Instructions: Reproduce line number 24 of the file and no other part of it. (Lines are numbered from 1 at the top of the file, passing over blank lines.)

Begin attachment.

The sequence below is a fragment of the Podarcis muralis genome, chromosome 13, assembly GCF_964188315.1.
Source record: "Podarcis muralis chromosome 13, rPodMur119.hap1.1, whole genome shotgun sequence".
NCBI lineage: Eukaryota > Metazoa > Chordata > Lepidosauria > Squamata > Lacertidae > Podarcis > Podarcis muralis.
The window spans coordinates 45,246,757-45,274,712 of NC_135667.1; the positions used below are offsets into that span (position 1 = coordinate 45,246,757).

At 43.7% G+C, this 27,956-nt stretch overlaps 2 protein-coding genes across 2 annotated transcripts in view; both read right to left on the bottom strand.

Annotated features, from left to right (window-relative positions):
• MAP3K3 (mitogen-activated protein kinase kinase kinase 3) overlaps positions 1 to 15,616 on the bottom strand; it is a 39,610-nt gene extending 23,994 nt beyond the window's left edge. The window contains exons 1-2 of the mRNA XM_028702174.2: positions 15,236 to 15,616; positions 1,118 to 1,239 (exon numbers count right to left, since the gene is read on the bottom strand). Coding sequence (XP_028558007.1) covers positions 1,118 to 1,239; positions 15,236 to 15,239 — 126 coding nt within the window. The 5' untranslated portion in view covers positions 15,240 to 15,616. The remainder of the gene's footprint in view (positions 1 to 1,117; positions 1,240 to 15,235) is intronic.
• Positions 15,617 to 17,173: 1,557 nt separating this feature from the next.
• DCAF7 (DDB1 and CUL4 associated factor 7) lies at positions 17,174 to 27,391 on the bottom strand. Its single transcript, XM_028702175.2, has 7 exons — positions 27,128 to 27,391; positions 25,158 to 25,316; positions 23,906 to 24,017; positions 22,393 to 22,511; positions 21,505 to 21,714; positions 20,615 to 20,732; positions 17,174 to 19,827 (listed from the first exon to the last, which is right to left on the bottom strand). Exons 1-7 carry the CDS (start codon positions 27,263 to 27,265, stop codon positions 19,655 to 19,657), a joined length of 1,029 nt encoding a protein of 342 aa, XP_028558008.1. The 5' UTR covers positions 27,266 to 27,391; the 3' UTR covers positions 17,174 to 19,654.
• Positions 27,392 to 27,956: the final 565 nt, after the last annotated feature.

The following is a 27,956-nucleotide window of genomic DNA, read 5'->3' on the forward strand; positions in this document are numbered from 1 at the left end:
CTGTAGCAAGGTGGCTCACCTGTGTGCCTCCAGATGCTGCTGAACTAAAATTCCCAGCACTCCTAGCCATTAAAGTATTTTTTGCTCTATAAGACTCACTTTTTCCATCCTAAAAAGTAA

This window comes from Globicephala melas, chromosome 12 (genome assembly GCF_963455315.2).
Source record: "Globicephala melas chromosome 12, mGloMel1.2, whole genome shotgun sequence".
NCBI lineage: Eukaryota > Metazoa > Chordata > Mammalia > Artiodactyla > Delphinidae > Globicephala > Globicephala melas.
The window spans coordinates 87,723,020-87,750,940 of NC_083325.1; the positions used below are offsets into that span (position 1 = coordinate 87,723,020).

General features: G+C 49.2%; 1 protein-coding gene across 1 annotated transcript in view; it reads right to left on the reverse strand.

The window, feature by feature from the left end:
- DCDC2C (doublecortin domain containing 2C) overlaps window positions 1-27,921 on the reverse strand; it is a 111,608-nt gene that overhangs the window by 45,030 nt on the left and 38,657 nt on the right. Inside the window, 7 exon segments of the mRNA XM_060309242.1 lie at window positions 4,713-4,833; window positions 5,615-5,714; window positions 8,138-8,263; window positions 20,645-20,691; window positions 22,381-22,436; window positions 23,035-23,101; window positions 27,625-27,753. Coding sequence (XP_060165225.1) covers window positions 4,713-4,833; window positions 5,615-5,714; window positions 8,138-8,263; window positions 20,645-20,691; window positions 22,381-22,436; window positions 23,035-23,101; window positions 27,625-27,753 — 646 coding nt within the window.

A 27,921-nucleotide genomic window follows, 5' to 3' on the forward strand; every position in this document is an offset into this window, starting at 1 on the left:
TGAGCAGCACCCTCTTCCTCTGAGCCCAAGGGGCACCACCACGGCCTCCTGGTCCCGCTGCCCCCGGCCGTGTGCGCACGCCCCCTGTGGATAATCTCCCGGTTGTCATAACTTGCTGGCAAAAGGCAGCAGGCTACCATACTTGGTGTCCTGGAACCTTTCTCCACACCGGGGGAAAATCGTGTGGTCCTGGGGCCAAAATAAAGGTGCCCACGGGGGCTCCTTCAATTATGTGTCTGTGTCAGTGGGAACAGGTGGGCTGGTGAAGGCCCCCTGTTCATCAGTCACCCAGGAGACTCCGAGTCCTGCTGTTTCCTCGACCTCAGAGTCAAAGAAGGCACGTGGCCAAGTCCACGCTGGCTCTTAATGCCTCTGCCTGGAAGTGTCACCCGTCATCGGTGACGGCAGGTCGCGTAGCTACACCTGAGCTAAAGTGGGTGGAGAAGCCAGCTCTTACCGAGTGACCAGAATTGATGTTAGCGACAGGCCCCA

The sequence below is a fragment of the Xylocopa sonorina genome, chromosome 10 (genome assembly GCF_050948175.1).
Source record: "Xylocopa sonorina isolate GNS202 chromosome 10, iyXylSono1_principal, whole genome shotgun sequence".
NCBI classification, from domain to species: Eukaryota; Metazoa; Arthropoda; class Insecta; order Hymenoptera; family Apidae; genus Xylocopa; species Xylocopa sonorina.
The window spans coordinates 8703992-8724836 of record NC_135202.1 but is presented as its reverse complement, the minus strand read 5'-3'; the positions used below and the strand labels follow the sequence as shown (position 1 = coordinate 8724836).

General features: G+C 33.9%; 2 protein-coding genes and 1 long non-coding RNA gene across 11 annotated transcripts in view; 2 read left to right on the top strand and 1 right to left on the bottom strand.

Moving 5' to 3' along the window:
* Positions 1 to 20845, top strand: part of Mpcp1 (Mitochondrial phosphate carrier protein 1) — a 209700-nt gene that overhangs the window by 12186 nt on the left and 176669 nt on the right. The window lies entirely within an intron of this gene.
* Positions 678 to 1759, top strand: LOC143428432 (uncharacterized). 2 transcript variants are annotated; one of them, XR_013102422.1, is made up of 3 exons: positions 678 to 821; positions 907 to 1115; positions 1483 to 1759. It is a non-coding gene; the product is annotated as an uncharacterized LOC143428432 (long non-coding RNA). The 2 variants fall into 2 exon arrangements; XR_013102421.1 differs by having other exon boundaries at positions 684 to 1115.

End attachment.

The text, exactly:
NCBI classification, from domain to species: Eukaryota; Metazoa; Arthropoda; class Insecta; order Hymenoptera; family Apidae; genus Xylocopa; species Xylocopa sonorina.